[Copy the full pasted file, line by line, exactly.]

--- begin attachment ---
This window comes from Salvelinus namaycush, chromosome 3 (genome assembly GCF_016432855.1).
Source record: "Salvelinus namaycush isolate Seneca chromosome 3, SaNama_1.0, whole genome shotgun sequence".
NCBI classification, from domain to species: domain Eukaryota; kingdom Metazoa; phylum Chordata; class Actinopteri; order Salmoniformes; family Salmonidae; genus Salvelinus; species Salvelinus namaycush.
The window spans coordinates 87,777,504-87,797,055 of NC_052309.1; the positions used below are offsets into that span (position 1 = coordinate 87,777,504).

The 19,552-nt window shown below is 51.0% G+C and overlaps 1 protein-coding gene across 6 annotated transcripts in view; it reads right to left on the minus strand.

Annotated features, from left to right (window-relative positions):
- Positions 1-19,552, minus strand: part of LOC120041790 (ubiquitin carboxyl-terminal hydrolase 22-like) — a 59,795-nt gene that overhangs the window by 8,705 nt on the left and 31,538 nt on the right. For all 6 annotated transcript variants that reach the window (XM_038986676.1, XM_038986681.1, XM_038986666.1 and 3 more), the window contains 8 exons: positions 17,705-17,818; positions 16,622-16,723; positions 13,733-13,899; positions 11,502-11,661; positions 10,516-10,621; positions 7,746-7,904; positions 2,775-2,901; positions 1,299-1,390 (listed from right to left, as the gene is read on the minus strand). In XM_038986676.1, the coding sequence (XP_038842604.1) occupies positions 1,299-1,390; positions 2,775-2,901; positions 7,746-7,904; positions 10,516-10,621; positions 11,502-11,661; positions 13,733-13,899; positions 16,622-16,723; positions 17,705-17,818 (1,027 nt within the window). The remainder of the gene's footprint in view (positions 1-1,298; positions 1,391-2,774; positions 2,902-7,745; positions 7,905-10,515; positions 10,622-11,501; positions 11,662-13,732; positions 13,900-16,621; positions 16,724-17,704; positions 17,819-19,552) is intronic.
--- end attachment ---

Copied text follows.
This window comes from Salvelinus namaycush, chromosome 3 (genome assembly GCF_016432855.1).
Source record: "Salvelinus namaycush isolate Seneca chromosome 3, SaNama_1.0, whole genome shotgun sequence".
NCBI classification, from domain to species: domain Eukaryota; kingdom Metazoa; phylum Chordata; class Actinopteri; order Salmoniformes; family Salmonidae; genus Salvelinus; species Salvelinus namaycush.
The window spans coordinates 87,777,504-87,797,055 of NC_052309.1; the positions used below are offsets into that span (position 1 = coordinate 87,777,504).

The 19,552-nt window shown below is 51.0% G+C and overlaps 1 protein-coding gene across 6 annotated transcripts in view; it reads right to left on the minus strand.

Annotated features, from left to right (window-relative positions):
- Positions 1-19,552, minus strand: part of LOC120041790 (ubiquitin carboxyl-terminal hydrolase 22-like) — a 59,795-nt gene that overhangs the window by 8,705 nt on the left and 31,538 nt on the right. For all 6 annotated transcript variants that reach the window (XM_038986676.1, XM_038986681.1, XM_038986666.1 and 3 more), the window contains 8 exons: positions 17,705-17,818; positions 16,622-16,723; positions 13,733-13,899; positions 11,502-11,661; positions 10,516-10,621; positions 7,746-7,904; positions 2,775-2,901; positions 1,299-1,390 (listed from right to left, as the gene is read on the minus strand). In XM_038986676.1, the coding sequence (XP_038842604.1) occupies positions 1,299-1,390; positions 2,775-2,901; positions 7,746-7,904; positions 10,516-10,621; positions 11,502-11,661; positions 13,733-13,899; positions 16,622-16,723; positions 17,705-17,818 (1,027 nt within the window). The remainder of the gene's footprint in view (positions 1-1,298; positions 1,391-2,774; positions 2,902-7,745; positions 7,905-10,515; positions 10,622-11,501; positions 11,662-13,732; positions 13,900-16,621; positions 16,724-17,704; positions 17,819-19,552) is intronic.